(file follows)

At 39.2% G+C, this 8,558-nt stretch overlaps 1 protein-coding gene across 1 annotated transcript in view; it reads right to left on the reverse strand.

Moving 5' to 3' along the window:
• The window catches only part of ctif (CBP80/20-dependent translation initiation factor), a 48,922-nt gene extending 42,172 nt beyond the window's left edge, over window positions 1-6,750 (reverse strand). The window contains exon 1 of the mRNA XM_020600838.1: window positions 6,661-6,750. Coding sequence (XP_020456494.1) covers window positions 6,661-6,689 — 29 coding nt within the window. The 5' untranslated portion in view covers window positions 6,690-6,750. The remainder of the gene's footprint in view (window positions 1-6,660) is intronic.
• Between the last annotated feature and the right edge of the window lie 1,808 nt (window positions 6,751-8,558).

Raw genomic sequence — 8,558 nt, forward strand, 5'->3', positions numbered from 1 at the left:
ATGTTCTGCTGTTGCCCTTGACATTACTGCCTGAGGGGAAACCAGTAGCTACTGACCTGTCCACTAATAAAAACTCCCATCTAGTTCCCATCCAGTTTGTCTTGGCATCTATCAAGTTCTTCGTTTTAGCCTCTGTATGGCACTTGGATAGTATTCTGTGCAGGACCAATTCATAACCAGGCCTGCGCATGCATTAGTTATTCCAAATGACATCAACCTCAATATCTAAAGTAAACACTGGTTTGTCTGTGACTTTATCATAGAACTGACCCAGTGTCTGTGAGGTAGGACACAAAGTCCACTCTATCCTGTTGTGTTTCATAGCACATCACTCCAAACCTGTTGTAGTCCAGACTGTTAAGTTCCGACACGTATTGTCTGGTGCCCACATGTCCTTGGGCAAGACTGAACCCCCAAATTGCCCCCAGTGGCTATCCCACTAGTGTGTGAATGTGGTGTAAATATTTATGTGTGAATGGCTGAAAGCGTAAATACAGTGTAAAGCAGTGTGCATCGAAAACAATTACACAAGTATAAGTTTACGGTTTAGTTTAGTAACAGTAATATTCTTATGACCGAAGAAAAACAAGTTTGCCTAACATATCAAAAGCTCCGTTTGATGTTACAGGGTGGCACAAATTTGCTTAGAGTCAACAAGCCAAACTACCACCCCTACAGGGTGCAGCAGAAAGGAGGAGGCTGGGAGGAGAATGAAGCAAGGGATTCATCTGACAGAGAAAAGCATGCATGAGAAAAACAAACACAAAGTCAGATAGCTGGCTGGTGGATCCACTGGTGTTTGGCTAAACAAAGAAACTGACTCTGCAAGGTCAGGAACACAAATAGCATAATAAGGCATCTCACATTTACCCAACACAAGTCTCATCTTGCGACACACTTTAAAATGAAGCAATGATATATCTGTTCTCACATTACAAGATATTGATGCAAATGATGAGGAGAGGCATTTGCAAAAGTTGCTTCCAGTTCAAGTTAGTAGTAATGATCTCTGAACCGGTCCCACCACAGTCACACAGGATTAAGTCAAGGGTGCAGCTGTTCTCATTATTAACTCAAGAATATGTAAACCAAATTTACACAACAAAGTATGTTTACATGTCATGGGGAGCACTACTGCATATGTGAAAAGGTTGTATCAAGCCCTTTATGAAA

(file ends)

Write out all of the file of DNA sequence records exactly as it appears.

At 39.2% G+C, this 8,558-nt stretch overlaps 1 protein-coding gene across 1 annotated transcript in view; it reads right to left on the reverse strand.

Moving 5' to 3' along the window:
• The window catches only part of ctif (CBP80/20-dependent translation initiation factor), a 48,922-nt gene extending 42,172 nt beyond the window's left edge, over window positions 1-6,750 (reverse strand). The window contains exon 1 of the mRNA XM_020600838.1: window positions 6,661-6,750. Coding sequence (XP_020456494.1) covers window positions 6,661-6,689 — 29 coding nt within the window. The 5' untranslated portion in view covers window positions 6,690-6,750. The remainder of the gene's footprint in view (window positions 1-6,660) is intronic.
• Between the last annotated feature and the right edge of the window lie 1,808 nt (window positions 6,751-8,558).

Raw genomic sequence — 8,558 nt, forward strand, 5'->3', positions numbered from 1 at the left:
ATGTTCTGCTGTTGCCCTTGACATTACTGCCTGAGGGGAAACCAGTAGCTACTGACCTGTCCACTAATAAAAACTCCCATCTAGTTCCCATCCAGTTTGTCTTGGCATCTATCAAGTTCTTCGTTTTAGCCTCTGTATGGCACTTGGATAGTATTCTGTGCAGGACCAATTCATAACCAGGCCTGCGCATGCATTAGTTATTCCAAATGACATCAACCTCAATATCTAAAGTAAACACTGGTTTGTCTGTGACTTTATCATAGAACTGACCCAGTGTCTGTGAGGTAGGACACAAAGTCCACTCTATCCTGTTGTGTTTCATAGCACATCACTCCAAACCTGTTGTAGTCCAGACTGTTAAGTTCCGACACGTATTGTCTGGTGCCCACATGTCCTTGGGCAAGACTGAACCCCCAAATTGCCCCCAGTGGCTATCCCACTAGTGTGTGAATGTGGTGTAAATATTTATGTGTGAATGGCTGAAAGCGTAAATACAGTGTAAAGCAGTGTGCATCGAAAACAATTACACAAGTATAAGTTTACGGTTTAGTTTAGTAACAGTAATATTCTTATGACCGAAGAAAAACAAGTTTGCCTAACATATCAAAAGCTCCGTTTGATGTTACAGGGTGGCACAAATTTGCTTAGAGTCAACAAGCCAAACTACCACCCCTACAGGGTGCAGCAGAAAGGAGGAGGCTGGGAGGAGAATGAAGCAAGGGATTCATCTGACAGAGAAAAGCATGCATGAGAAAAACAAACACAAAGTCAGATAGCTGGCTGGTGGATCCACTGGTGTTTGGCTAAACAAAGAAACTGACTCTGCAAGGTCAGGAACACAAATAGCATAATAAGGCATCTCACATTTACCCAACACAAGTCTCATCTTGCGACACACTTTAAAATGAAGCAATGATATATCTGTTCTCACATTACAAGATATTGATGCAAATGATGAGGAGAGGCATTTGCAAAAGTTGCTTCCAGTTCAAGTTAGTAGTAATGATCTCTGAACCGGTCCCACCACAGTCACACAGGATTAAGTCAAGGGTGCAGCTGTTCTCATTATTAACTCAAGAATATGTAAACCAAATTTACACAACAAAGTATGTTTACATGTCATGGGGAGCACTACTGCATATGTGAAAAGGTTGTATCAAGCCCTTTATGAAA